Another day, Silly Billy, the most famous children's entertainer in NY showed up.

At another screening, an adult balloon twister we'd never met showed up and delighted audience members with some of her special creations.

One night, we saw two women leaving the theater with balloons and asked if they liked the movie. "No, it sucked." Oh really? "Yeah it was terrible." We were a bit puzzled because we were at all the Q and A's, and were surprised by their harsh response. What movie did you see? "We saw ______" (other movie playing at theater). Phew.

We were lucky to have both of our Executive Producers, Lauren Versel and Nick "The Balloonatic" Rotondo attend screenings in NY. Nick made balloons for everyone, including Isabel, one of the staff members at the theater. Isabel wouldn't take off her balloon outfit all night and vowed to learn balloons. She was especially thrilled to have balloon cigarettes, which she temporarily lost when she put one in her real cigarette box by accident.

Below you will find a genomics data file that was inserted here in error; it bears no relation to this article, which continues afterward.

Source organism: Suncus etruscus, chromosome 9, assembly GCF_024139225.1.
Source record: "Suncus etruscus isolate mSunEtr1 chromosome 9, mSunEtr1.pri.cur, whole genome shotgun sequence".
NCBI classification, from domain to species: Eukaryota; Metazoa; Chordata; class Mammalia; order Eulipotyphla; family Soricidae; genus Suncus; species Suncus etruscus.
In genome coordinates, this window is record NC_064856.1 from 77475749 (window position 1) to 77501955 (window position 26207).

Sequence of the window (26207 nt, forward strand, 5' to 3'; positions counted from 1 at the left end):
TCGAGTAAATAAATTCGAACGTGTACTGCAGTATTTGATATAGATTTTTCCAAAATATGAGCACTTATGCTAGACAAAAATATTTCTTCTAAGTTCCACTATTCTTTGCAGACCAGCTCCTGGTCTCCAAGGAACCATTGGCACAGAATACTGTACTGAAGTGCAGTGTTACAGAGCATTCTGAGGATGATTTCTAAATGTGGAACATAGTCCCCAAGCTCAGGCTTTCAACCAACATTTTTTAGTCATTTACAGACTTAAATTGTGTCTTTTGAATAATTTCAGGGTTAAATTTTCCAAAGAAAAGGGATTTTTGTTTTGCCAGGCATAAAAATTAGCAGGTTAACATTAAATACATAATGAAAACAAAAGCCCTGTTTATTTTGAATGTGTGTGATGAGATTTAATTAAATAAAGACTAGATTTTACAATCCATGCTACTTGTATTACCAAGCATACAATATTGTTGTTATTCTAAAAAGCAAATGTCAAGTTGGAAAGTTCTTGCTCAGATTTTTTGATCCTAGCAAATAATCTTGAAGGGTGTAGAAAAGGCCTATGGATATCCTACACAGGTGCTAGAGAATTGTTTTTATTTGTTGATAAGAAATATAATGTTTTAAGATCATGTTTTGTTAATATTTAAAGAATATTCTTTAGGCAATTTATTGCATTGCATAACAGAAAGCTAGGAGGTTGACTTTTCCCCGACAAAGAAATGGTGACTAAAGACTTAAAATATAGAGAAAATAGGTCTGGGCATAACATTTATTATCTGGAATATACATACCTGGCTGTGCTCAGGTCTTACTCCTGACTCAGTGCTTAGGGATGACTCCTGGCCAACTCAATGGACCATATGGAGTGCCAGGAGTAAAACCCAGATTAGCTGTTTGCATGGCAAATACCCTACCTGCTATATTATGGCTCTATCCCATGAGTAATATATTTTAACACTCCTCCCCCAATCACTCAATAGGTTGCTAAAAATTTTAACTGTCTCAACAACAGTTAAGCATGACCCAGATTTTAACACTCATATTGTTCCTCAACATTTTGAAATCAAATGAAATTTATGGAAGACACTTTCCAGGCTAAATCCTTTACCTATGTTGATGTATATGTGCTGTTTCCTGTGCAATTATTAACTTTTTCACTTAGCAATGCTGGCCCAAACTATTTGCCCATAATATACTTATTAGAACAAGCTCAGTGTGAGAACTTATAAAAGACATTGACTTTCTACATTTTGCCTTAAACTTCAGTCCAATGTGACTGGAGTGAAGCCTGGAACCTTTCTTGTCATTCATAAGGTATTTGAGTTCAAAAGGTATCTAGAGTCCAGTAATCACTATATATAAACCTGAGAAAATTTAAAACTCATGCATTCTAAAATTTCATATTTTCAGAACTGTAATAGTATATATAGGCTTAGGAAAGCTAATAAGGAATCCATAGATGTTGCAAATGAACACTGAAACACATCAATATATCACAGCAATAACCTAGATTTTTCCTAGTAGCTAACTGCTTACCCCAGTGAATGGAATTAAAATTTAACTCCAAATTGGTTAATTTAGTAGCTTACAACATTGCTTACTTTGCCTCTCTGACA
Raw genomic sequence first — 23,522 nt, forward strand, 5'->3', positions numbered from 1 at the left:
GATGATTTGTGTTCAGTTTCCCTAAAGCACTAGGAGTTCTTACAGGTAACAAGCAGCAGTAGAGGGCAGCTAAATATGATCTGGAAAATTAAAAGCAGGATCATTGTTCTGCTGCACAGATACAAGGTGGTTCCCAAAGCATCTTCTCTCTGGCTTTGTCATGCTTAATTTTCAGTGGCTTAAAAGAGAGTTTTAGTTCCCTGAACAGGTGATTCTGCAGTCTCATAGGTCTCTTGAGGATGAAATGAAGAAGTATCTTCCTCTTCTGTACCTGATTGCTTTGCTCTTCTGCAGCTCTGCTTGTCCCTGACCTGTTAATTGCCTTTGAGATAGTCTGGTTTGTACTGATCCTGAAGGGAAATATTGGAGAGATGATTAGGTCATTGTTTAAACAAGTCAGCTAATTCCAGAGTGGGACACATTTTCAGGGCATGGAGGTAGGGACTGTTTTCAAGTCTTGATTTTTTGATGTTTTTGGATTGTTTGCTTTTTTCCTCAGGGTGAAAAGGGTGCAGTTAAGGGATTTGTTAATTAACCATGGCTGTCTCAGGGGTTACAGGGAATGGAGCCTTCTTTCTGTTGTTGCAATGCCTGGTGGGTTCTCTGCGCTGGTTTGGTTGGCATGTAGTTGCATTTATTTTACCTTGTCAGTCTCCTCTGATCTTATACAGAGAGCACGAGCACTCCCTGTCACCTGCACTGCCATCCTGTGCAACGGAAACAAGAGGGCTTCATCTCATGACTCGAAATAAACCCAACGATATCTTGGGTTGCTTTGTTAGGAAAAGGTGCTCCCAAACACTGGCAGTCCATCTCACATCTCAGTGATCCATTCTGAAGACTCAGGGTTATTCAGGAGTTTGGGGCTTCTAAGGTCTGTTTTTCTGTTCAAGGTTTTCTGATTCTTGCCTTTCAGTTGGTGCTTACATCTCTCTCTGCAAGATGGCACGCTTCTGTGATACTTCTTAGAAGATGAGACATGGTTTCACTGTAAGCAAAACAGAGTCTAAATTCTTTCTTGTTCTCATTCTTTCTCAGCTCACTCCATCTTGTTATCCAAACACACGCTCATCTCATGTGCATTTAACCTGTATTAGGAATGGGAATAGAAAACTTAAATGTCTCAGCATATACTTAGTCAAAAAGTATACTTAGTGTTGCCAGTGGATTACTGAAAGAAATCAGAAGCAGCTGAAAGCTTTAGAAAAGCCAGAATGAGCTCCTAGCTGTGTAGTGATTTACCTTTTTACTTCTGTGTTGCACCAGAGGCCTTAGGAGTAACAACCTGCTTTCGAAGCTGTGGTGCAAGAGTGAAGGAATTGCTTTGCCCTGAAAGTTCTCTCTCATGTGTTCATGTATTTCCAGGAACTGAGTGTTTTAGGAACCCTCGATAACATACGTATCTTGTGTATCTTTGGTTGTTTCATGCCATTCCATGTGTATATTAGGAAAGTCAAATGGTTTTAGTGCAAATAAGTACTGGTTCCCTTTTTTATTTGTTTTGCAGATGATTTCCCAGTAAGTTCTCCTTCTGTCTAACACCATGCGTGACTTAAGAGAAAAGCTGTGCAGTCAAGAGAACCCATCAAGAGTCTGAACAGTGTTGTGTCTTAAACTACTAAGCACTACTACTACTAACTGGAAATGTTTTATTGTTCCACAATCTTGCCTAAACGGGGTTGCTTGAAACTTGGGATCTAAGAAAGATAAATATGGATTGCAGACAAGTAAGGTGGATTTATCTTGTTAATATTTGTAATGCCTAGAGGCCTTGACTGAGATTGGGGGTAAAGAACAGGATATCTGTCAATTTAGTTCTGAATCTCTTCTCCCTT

Thanks so much to everyone for all of the love and support. We absolutely felt it. And thank you to Lee and the wonderful staff at The Pioneer Theater. If you live in New York, SUPPORT THIS THEATER. It is really one of the last truly indie theaters around in NY. Even though we did not have a distributor, they took a risk on our film, and we are so appreciative and glad that it worked out well for everyone.

(drawing done by subway artist who captured us on the way to a screening)

Opening Night in NYC

Thanks to Herschel Rosner for the great photos of opening night in NY!